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The Orkney Wargames Club meets

in Kirkwall on Thursday evenings.


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Stallaponen, East Prussia, 1914

The Great War, Setting the East Ablaze, 28mm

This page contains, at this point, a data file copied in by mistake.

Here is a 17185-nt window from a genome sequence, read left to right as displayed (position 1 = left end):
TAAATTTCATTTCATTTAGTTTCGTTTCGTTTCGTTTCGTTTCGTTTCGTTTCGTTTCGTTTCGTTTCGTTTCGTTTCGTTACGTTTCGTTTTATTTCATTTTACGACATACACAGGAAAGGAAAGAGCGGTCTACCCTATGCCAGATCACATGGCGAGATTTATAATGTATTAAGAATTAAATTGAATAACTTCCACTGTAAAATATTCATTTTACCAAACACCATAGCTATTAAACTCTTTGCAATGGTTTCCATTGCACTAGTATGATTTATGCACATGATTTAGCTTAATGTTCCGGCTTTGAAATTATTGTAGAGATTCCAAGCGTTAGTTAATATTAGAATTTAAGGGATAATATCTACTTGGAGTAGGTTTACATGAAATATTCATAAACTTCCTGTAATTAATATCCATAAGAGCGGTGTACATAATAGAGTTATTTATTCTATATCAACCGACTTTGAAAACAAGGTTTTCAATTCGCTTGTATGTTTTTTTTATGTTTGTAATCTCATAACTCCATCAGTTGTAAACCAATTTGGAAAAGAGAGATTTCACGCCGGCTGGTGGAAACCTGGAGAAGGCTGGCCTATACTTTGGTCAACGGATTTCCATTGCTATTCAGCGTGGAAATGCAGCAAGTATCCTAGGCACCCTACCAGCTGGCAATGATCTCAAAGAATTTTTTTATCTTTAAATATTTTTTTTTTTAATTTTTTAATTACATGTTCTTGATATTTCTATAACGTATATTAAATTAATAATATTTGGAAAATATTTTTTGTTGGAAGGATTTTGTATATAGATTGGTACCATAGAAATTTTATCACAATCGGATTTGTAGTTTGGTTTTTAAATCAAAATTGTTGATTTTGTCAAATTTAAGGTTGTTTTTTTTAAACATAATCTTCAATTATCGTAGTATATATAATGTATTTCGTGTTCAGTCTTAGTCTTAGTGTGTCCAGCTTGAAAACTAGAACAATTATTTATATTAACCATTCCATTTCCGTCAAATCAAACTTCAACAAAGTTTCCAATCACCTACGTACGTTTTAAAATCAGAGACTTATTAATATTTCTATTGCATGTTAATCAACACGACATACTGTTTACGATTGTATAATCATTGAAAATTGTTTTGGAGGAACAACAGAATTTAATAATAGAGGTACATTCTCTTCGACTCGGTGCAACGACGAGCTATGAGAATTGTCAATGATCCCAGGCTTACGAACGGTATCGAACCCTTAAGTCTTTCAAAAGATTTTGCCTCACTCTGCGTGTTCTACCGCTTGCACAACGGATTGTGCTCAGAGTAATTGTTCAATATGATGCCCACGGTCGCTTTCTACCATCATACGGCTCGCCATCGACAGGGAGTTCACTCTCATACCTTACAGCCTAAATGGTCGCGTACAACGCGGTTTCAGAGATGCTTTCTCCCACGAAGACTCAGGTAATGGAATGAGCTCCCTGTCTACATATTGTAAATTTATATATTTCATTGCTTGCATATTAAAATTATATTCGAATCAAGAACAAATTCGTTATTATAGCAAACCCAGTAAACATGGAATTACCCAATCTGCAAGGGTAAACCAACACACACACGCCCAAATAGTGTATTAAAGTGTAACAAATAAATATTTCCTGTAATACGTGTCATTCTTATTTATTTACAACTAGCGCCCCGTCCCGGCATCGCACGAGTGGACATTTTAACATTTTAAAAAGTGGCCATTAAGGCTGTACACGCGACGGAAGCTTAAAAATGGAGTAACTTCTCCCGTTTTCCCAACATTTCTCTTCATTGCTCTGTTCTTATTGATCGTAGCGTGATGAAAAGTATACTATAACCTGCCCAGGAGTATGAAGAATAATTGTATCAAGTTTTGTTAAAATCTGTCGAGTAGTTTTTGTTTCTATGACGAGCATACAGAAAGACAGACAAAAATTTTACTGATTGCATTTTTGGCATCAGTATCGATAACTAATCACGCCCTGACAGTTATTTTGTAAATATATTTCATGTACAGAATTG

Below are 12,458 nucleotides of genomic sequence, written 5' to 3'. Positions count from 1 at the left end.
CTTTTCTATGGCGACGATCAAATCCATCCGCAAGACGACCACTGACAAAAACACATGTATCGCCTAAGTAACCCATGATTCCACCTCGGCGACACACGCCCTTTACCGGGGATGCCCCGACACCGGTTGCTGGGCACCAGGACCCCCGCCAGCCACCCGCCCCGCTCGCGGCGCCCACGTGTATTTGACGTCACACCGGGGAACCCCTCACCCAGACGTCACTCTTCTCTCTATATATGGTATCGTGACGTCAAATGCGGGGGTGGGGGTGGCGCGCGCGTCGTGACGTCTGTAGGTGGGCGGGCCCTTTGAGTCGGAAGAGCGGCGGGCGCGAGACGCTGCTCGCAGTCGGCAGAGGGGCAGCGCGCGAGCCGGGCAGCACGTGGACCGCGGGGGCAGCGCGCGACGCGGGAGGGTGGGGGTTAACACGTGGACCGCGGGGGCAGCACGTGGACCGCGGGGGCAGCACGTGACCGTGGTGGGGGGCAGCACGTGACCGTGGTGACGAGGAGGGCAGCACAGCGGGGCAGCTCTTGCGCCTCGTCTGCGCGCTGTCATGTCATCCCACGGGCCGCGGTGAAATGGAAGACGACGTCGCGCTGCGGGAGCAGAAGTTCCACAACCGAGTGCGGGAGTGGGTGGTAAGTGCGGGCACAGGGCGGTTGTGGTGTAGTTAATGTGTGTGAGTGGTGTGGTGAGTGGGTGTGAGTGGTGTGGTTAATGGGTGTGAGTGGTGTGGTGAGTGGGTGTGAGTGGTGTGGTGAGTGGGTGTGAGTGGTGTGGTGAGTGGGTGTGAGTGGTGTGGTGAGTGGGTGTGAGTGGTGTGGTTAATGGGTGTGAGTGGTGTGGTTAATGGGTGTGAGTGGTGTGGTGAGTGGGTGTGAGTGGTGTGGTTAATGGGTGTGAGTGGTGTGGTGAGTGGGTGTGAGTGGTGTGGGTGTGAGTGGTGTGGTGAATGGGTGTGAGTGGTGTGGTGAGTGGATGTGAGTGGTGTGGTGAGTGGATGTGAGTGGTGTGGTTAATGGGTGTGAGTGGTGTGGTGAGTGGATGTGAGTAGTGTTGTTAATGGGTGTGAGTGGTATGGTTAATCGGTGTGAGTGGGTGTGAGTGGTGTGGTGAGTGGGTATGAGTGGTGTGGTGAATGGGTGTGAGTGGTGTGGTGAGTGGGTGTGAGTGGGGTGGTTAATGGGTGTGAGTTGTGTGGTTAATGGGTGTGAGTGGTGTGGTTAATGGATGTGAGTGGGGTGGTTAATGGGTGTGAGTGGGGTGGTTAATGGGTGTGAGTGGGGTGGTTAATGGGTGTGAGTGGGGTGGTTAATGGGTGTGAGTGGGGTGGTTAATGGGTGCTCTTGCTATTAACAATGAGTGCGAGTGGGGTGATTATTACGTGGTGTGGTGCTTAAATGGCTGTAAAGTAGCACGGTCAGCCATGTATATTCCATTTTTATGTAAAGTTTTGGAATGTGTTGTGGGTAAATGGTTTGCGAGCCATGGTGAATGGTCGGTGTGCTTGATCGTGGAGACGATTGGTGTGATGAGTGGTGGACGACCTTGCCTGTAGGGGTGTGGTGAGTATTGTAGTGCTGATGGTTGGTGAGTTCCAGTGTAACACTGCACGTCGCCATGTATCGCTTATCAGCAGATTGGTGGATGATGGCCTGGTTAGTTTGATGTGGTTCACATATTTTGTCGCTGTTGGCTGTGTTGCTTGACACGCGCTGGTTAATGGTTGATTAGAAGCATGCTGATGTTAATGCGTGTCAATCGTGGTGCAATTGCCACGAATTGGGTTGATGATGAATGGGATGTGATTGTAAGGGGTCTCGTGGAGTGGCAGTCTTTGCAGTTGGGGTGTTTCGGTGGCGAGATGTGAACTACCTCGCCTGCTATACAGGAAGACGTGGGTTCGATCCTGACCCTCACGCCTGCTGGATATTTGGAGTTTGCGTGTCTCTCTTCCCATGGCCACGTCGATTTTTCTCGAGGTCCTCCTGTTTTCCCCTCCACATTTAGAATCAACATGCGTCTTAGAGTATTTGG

In October the AB1 group I’m part of is running a big weekend-long Back of Beyond game. The plan is to use the Setting the East Ablaze! rules, which are a revamped version of Chris Peers’ Contemptible Little Armies.  We wanted to run a game, just so a few of the guys could try out the rules, but rather than one set in Central Asia, we opted for a game set in 1914. In our little scrap, two evenly matched forces – one German, the other Russian – fought each other for control of a little village on the Russian-East Prussian border. Each side had eight infantry companies (each of ten figures), two cavalry squadrons (the same size), backed up by two battalion commanders, and two machine gun and two field gun units. Each side also had a C-in-C – a regimental commander. As the Germans were rated as a better class of troops, we gave the Russians a “stubborn” characteristic, and attached a tschanka to their cavalry.The game was played out on an 8x 6 foot table, with Bart Zynda and I running the Russians, while Bill Gilchrist and Campbell Hardie commanded the Russians. Both sides entered the table from opposite long edges. In Ablaze! movement is random – in good going infantry move 2D6″ a turn, and only when their card is pulled out of a pack. We made up cards that allowed us to move or fire two units at a time, but to increase the friction of the game we inserted two Schnapps/Vodka Break cards. When the second one is played the pack is reshuffled, and we start drawing the cards again. This means there’s no guarantee a unit will move every turn.Anyway, while the Russians advanced pretty much all along the table, the Germans tended to aim for the village. We covered each flank with just one infantry company, an Ulhan squadron and a field gun. That meant six infantry companies, supported by two machine guns began heading for the village. Surprisingly, the Russians got there first. They established a foothold at one end, and while the Germans took control of the rest of the place, it was clear one side or the other would have to clear the enemy from the buildings if they wanted to win the game. The first thing though, was to strip the Russians of support. On my left flank this was achieved quite easily through a combination of close-range machine gun fire and longer range artillery support. Bart had a tougher time over to the right, mainly because the Russian cavalry were deployed there en masse, and threatened to overwhelm the German flank.Still, Bart is a Pole, and given lancers he’ll always charge with them, regardless of the odds. This is exactly what he did, and almost got away with it too. Unfortunately for him his ulhans didn’t quite have the movement dice they needed to make contact. The next turn they were suppressed, which meant they couldn’t advance, and Bart pulled them back to regroup. To stave off the Russian cavalry he re-aligned two infantry units, his machine gun and his field gun. Everyone else – two companies – headed towards the Russian-occupied part of the village, supported by fire from my guys in my side of the main street. Once again though, the attack stalled through close-range rifle fire and a poor morale test. By then though success was immaterial, as the Russian garrison was reduced to a single figure, thanks to close-range German rifle and machine gun fire.That wasn’t quite enough to claim control of the town though, as the same Russians who saw off Bart’s ulhans now sidestepped to occupy the very eastern tip of the place. this meant that the Germans would have to stage another all-out attack, to claim victory. By then Bill’s Russian infantry on his right flank had advanced through woods, forcing me to pull back my own ulhans, or risk them being shot up. This though, was a pretty stable flank fir us, as the open ground in front of the woods was either covered by infantry or my field gun. By now five German infantry companies were in the village, and while a couple had suffered casualties, they were firmly ensconced. So, when the time came to end the game, we declared it a draw (as nobody fully controlled Stalloponen), but one which favoured the Germans.All in all the rules worked pretty smoothly, especially considering three of the four players hadn’t used them before. Bill was happy enough with them as he was used to the Chris Peers’ originals, and so knew what to expect. The other guys had played this sort of game before too, and so everything ticked along nicely. Apart from the vodka/schnapps break, the other break from the rules as they’re written was the linking together of two units on the activation cards. Each unit moves when its card is turned over from the pack, but instead of, say, having the 3rd Company being activated when their card was turned, we activated both the 3rd and the 4th companies. It worked very nicely, and almost certainly speeded up the game. We’ll try the rules again soon, and no doubt we’ll keep tinkering with them until we’re completely ready for our big game this autumn.


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